Synopsis. Isaiah's Dream is set during Sukkot (Succoth), the fall harvest celebration of the Jews, as God's people are joyfully going up to the Temple in Jerusalem with their offerings. A priest named Isaiah* watches them with mixed feelings. He is happy that they share his joy in worship, but sad that their faith does not result in obedience to God's laws. When he goes into the Temple to pray for his beloved Jerusalem, he hears angel voices singing God's praises and is overwhelmed by a sense of his own shortcomings and fear of God. It is then that he hears God's call to be a prophet and answers, "Here I am. Send me."

Isaiah's struggle to get the people to trust and obey God in a time when they are surrounded by enemies and tempted to rely on armies and riotous living rather than God is the basis for the rest of the play. Scenes include Hezekiah's counsel to King Ahaz with the trembling knees, his protest march to make his point to King Hezekiah (much to the embarrassment of his wife), his encounter with the powerful and wily envoys from Assyria and Babylonia, and his encouragement of King Hezekiah's building of a water tunnel into Jerusalem. The play ends with Isaiah's dream of peace for Jerusalem and the world.

Although the play has a serious and relevant message, it is not without humor. The script, songs, and choreography allow cast members to act, rather than simply recite their parts. Four of the numbers may be used individually in liturgical settings: A Thanksgiving processional, a "Sanctus," a psalm tone and antiphon, and an anthem setting of a hymn for SATB choir and congregation.

* A historical note: Isaiah of Jerusalem, whose name means "Yahweh Saves," lived in the 8th century BC and held a respected position in Jerusalem, either by royal birth, his priestly profession, or both. He saw himself as a prophet and called his wife the "prophetess." They had two sons whose names had symbolic meanings related to his prophecies. Isaiah referred to God as the "Holy One of Israel" who could be trusted to be faithful to the covenant made with the Hebrew people. His writings are found in the first 39 chapters of Isaiah, but most events in his life are told in 2 Kings 15:32-20:21 and 2 Chronicles 26-32

Approximate performance time: 45-50 minutes.

Musical excerpt from “The Holy One of Israel"

To order, contact marynk@hymnsetc.com.



A Musical Drama for Children and Youth or All Ages, with words by Mary Nelson Keithahn and music by John D. Horman.  Hymns Etc., LLP (Available in reproducible form.)

Scored for piano, handbells, and flute, with suggestions for choreography and other production notes.

Synopsis.  Originally published by Abingdon Press, this musical drama based on the Book of Ruth is now available from Hymns Etc. The story line follows the biblical story of Naomi and her Moabite daughter-in-laws who find themselves widowed and destitute in their grief. Naomi decides to return to her native Bethlehem as the famine she and her family had fled has ended. She urges Orpah and Ruth to stay in Moab with their families. Orpah agrees, but Ruth insists on returning to Judah with Naomi, even though she will be an outsider. When they arrive in Bethlehem it is the spring harvest season, and Ruth is able to support them by gleaning in the grain fields of Boaz, a relative of Naomi's husband. When the harvest is over Naomi sends Ruth to ask Boaz to follow the laws of levirate marriage and take her as his wife, that they might provide another son for her. A closer kinsman has prior claim, but Boaz succeeds in persuading him to refuse the offer. Boaz and Ruth are wed, and do indeed produce a son for Naomi who is destined to be an ancestor of King David.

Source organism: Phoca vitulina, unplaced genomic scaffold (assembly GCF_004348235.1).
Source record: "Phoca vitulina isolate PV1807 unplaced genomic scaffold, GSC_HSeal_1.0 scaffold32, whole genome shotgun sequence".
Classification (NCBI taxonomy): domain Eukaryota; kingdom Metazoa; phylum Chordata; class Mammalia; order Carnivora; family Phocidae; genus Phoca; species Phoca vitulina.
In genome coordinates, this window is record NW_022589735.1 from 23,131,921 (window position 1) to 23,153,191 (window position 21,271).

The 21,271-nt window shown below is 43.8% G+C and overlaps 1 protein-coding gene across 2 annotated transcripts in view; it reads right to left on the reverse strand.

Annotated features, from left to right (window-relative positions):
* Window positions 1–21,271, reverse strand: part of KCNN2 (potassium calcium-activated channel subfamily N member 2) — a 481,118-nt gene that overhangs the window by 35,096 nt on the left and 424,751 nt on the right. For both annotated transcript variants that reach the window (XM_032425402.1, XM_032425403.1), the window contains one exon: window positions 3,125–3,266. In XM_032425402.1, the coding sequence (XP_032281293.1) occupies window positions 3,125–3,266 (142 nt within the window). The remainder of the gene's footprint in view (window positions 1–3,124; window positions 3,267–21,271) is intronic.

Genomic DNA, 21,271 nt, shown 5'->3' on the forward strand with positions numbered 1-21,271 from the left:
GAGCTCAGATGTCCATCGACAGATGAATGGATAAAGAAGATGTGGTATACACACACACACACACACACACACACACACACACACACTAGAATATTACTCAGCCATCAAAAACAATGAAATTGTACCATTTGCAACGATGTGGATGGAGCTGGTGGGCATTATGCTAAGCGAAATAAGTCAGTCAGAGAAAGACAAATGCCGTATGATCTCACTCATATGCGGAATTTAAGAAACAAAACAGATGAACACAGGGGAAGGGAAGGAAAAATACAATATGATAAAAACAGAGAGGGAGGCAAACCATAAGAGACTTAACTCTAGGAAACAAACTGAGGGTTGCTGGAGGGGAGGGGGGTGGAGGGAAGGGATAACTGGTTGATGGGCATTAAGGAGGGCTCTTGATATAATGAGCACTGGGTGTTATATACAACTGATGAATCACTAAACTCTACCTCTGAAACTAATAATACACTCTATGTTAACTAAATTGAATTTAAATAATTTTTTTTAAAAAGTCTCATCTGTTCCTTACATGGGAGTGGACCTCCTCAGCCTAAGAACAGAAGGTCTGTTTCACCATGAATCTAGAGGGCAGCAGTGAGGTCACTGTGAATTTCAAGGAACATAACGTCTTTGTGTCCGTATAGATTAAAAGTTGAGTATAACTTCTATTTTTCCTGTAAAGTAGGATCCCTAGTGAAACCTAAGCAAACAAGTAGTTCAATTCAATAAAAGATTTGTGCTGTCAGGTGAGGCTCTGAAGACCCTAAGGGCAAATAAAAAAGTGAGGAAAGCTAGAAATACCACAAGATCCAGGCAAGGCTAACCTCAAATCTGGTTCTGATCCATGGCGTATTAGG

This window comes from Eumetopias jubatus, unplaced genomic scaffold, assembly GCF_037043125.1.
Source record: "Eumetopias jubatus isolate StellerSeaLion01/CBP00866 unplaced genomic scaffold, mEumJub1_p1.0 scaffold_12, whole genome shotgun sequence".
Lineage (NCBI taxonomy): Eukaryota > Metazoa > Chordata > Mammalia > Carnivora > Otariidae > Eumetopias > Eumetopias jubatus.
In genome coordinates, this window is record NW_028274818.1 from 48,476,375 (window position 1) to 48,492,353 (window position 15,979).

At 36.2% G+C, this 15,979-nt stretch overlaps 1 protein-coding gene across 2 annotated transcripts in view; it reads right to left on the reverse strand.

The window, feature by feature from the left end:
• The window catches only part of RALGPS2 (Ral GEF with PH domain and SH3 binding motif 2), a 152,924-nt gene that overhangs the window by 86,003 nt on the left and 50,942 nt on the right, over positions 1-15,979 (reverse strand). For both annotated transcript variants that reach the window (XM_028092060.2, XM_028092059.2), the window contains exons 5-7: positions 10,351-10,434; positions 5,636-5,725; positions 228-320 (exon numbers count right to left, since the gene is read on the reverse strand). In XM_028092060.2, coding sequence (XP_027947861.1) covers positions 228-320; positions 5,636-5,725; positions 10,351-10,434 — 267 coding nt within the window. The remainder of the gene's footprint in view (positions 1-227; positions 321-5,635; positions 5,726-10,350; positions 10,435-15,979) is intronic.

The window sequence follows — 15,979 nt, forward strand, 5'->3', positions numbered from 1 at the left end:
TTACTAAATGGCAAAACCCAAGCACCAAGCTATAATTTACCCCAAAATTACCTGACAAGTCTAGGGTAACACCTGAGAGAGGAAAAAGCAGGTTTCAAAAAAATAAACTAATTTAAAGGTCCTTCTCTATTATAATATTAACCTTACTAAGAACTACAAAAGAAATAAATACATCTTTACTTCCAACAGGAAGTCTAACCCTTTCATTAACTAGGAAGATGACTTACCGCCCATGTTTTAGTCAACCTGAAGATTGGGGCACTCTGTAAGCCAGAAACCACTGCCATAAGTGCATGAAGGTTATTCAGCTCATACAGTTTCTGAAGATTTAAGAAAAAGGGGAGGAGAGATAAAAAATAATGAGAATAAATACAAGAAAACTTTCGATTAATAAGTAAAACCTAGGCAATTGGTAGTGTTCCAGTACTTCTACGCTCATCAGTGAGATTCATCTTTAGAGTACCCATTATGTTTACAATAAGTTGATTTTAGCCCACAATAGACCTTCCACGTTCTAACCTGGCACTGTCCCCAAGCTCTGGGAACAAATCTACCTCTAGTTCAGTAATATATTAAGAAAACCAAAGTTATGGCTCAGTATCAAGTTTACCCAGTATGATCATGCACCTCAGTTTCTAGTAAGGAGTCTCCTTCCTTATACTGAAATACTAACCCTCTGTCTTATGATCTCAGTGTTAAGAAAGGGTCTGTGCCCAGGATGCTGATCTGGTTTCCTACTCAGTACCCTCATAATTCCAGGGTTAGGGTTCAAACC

The musical has strong parts for girls: Naomi, Ruth, Orpah, and the Wise Woman of Bethlehem. The male roles were written with changing boys' voices in mind. There are other opportunities for smaller solos, some delightful choreography for the scene between Boaz and the Kinsman at the city gate, a hora-type wedding dance, and two psalm settings (Psalm 146 and 113) that can be adapted as individual anthems for worship.

In the Jewish community, the Book of Ruth is always read at the Feast of Weeks (Shavuot) that Christians call Pentecost, so it makes a good musical to use at the end of the choir year. Others have found it appropriate to use for Mother's Day.

Approximate Performance Time: 40-45 minutes
  Music excerpts:  “Calamity”; ’"Its Time You Had A Husband”

To order, contact marynk@hymnsetc.com.



A Musical Drama for Children, Youth, and Adults, with words by Mary Nelson Keithahn and music by John D. Horman. Choristers Guild, Musical Score, #CGC44; Director's Kit (includes score and demo CD), #CGK20; Demo CD, #CGD3.

Scored for keyboard, flute, Orff instruments, and handbells.

Synopsis: A musical recalling incidents from the life of Jesus that took place along the shores of the Sea of Galilee, in and near the town of Capernaum.  Included are the calling of the fishermen to be disciples, the healing of the Centurion’s servant, the Sermon on the Mount, the Feeding of the Multitude, and the Crucifixion/Resurrection. These incidents are all re-told by people who were there as they share their experiences with three Seekers representing the hungry, sick, and friendless.  Several choral numbers can be used as anthems for Lent, Holy Week, and Easter.

Approximate Performance Time: 35-40 minutes

Musical excerpts of songs “We’re Looking for Jesus.”  

Available from Choristers Guild (www.choristersguild.org or 1-800-CHORISTER) or your favorite music retailer.